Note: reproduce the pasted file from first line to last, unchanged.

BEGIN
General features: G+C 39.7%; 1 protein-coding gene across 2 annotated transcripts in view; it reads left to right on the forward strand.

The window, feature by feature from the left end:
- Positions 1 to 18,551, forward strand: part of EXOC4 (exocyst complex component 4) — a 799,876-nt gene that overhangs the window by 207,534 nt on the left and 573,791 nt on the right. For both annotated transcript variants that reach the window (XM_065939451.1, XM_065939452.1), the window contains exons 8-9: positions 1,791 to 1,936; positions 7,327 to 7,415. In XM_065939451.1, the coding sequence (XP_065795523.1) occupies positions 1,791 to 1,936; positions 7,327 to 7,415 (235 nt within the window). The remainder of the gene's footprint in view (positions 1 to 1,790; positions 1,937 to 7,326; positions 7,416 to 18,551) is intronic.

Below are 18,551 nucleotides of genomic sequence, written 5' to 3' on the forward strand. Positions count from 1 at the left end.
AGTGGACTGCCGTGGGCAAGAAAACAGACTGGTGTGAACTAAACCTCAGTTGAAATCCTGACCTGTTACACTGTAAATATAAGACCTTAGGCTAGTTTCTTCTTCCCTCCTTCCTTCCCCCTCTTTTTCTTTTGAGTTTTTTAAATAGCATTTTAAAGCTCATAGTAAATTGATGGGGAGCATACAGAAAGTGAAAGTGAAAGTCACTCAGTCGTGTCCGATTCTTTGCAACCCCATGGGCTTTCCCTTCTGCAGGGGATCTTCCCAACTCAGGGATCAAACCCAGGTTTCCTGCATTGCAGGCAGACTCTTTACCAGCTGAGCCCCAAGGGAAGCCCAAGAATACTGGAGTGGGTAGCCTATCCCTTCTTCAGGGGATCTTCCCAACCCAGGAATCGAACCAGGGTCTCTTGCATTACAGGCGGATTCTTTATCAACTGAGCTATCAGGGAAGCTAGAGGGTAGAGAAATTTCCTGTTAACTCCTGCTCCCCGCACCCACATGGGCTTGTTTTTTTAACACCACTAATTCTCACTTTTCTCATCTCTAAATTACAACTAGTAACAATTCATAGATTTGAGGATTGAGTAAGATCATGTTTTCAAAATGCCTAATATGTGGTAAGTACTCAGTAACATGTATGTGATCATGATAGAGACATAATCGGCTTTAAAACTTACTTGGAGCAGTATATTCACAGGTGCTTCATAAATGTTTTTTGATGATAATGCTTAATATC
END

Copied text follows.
General features: G+C 39.7%; 1 protein-coding gene across 2 annotated transcripts in view; it reads left to right on the forward strand.

The window, feature by feature from the left end:
- Positions 1 to 18,551, forward strand: part of EXOC4 (exocyst complex component 4) — a 799,876-nt gene that overhangs the window by 207,534 nt on the left and 573,791 nt on the right. For both annotated transcript variants that reach the window (XM_065939451.1, XM_065939452.1), the window contains exons 8-9: positions 1,791 to 1,936; positions 7,327 to 7,415. In XM_065939451.1, the coding sequence (XP_065795523.1) occupies positions 1,791 to 1,936; positions 7,327 to 7,415 (235 nt within the window). The remainder of the gene's footprint in view (positions 1 to 1,790; positions 1,937 to 7,326; positions 7,416 to 18,551) is intronic.

Below are 18,551 nucleotides of genomic sequence, written 5' to 3' on the forward strand. Positions count from 1 at the left end.
AGTGGACTGCCGTGGGCAAGAAAACAGACTGGTGTGAACTAAACCTCAGTTGAAATCCTGACCTGTTACACTGTAAATATAAGACCTTAGGCTAGTTTCTTCTTCCCTCCTTCCTTCCCCCTCTTTTTCTTTTGAGTTTTTTAAATAGCATTTTAAAGCTCATAGTAAATTGATGGGGAGCATACAGAAAGTGAAAGTGAAAGTCACTCAGTCGTGTCCGATTCTTTGCAACCCCATGGGCTTTCCCTTCTGCAGGGGATCTTCCCAACTCAGGGATCAAACCCAGGTTTCCTGCATTGCAGGCAGACTCTTTACCAGCTGAGCCCCAAGGGAAGCCCAAGAATACTGGAGTGGGTAGCCTATCCCTTCTTCAGGGGATCTTCCCAACCCAGGAATCGAACCAGGGTCTCTTGCATTACAGGCGGATTCTTTATCAACTGAGCTATCAGGGAAGCTAGAGGGTAGAGAAATTTCCTGTTAACTCCTGCTCCCCGCACCCACATGGGCTTGTTTTTTTAACACCACTAATTCTCACTTTTCTCATCTCTAAATTACAACTAGTAACAATTCATAGATTTGAGGATTGAGTAAGATCATGTTTTCAAAATGCCTAATATGTGGTAAGTACTCAGTAACATGTATGTGATCATGATAGAGACATAATCGGCTTTAAAACTTACTTGGAGCAGTATATTCACAGGTGCTTCATAAATGTTTTTTGATGATAATGCTTAATATC